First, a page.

There is a harmful stream in my faith tradition that says that suicide is a sin. While that is not a belief in my particular theology or that of my denominations (see About), it has made the grief of family members and friends of those who die at their own hand more difficult. I unequivocally reject the notion that the one I call God chooses to further punish a wounded soul with eternal damnation.
The essence of the creating energy of the universe (that which I refer to as God) is love. Love is empathy. Love knows and feels with each wooly worm, with each wildflower and stem of grass, and with each human being. In the words of process theologian Monica A. Coleman, God “knows us from the inside out” (see Life After Death).
The one divine essence, whether envisioned as energy or old man with a long white beard, knows us better than we know ourselves and desires the best for each one of us. When free will and the complexities of our interrelated existence, combine to lead a person to choose suicide, God feels with us. The Divine feels not only our emotions of dismay, shock, and grief, but the sense of hopelessness of the deceased. Taking those feelings into godself, the Divine Love nudges us to listen to one another, to wipe tears, and to act for good.
Though I reject the notion that God creates hardship to teach lessons, I do perceive the divine one using even the most traumatic life experiences for good. When faced with suicide, the sacred spirit moves within and between us calling us to care for one another as we grieve. We are encouraged to work for changes to our cultural and mental health systems that prevent people from perceiving hope in our fractured and temporary existence.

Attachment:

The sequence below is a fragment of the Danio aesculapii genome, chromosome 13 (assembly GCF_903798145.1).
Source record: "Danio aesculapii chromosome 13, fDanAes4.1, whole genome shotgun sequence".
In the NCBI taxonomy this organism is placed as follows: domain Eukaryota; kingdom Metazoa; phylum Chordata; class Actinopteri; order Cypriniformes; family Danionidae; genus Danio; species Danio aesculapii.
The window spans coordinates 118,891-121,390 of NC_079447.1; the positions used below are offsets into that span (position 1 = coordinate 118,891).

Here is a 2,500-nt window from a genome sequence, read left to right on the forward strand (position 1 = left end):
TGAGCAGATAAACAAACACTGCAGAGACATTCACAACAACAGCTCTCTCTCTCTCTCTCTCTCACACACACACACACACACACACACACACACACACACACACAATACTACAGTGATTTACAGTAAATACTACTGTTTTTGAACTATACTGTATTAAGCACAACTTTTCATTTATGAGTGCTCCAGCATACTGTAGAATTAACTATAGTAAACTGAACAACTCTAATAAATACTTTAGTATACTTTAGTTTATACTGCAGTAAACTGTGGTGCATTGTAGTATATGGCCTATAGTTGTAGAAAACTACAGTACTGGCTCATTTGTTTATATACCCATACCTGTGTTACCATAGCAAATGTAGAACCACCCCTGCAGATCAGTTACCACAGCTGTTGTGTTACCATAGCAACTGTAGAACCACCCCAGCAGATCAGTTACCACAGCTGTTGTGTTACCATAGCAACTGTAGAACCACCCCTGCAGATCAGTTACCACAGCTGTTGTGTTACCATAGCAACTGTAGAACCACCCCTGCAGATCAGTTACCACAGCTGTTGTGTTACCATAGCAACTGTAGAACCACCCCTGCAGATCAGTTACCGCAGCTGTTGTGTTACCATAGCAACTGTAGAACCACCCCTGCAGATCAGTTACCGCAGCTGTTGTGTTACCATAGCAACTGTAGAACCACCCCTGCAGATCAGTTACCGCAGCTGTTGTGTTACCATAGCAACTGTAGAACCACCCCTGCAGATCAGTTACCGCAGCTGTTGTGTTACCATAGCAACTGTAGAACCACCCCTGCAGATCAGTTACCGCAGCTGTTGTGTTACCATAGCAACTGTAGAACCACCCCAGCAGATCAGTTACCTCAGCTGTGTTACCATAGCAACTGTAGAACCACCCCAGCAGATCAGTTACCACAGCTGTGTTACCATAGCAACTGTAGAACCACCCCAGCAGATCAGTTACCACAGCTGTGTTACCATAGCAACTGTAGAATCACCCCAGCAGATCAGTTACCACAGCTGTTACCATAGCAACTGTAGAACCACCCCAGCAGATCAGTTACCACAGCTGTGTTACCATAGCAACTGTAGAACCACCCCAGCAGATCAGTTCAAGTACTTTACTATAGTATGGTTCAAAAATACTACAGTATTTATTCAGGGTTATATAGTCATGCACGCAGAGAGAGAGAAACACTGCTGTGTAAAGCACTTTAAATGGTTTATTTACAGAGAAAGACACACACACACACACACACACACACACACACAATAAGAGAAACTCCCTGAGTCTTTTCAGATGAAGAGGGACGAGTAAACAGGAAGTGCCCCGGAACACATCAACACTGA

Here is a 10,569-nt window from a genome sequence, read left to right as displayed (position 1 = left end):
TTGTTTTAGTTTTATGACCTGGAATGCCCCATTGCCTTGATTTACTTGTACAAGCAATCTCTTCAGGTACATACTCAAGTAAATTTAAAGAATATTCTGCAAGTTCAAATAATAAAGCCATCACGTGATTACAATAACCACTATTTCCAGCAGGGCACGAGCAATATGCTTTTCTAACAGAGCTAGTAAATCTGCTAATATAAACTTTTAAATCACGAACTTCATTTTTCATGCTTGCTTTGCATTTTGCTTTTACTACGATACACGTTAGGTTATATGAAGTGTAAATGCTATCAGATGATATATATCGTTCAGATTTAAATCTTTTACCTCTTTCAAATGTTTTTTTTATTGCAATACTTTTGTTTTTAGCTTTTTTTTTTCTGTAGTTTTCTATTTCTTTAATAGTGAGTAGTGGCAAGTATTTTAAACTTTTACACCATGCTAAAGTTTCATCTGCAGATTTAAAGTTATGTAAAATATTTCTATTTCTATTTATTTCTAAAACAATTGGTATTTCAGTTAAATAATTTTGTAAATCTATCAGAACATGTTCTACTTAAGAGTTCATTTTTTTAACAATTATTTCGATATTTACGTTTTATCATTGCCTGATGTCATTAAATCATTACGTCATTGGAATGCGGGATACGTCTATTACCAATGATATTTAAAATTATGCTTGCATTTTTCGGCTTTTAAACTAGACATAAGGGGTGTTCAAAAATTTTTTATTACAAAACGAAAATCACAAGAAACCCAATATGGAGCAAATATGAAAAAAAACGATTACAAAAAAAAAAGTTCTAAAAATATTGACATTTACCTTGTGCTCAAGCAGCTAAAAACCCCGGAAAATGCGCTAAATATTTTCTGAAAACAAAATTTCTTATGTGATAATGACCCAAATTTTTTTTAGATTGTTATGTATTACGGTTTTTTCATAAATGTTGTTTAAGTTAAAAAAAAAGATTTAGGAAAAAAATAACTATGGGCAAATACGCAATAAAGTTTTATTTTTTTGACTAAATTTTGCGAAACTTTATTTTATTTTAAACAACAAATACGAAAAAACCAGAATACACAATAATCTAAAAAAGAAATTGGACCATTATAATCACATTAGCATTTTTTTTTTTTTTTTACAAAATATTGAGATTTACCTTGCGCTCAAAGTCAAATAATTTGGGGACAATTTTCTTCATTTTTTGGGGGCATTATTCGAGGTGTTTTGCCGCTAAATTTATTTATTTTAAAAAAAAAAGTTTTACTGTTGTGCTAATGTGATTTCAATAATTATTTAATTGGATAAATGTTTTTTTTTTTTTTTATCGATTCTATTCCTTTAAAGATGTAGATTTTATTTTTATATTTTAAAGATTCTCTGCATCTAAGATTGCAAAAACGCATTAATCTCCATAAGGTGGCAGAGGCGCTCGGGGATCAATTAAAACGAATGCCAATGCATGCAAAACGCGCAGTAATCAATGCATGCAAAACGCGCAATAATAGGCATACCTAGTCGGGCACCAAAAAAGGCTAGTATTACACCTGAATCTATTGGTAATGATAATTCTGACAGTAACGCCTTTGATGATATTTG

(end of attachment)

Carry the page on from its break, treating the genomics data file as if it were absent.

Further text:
Both my spiritual tradition and the nature that surrounded me as I moved through burnt forest and meadow, teach me that not every wooly worm becomes a butterfly. Life is filled with both despair and elation. As every child is loathe to hear, life isn’t fair. But the sorrow of the now will end just as moments of euphoria end.
The good news obvious in nature and reflected in the sacred writings of multiple traditions, is that even in death there is new life. To be sure, without death new life does not exist.
The grasses burned by wildfire will return in the spring with a vibrancy that the thick, overgrown brush lacked. The trees that survive will emanate a beauty in their scars that a perfect life could never reveal. The fallen trees will provide homes for small rodents and insects. And the inexplicably deceased caterpillar I encountered on another trail, will provide food for a passing bird or decompose and become part of the soil upon which life depends.
Because we are interconnected with one another, the essence of the one who takes her own life or the one who dies at one-hundred-twenty years, remains within our diverse Gaian whole. We are forever connected with one another in the present, the past, and into the future. And, so, the wooly worm whose life ended before its incarnation as butterfly remains constituent of the living earth. Though no form lasts forever, through the Divine One we remain eternally connected to each other in the becoming realm of love that slowly unfolds outside of time.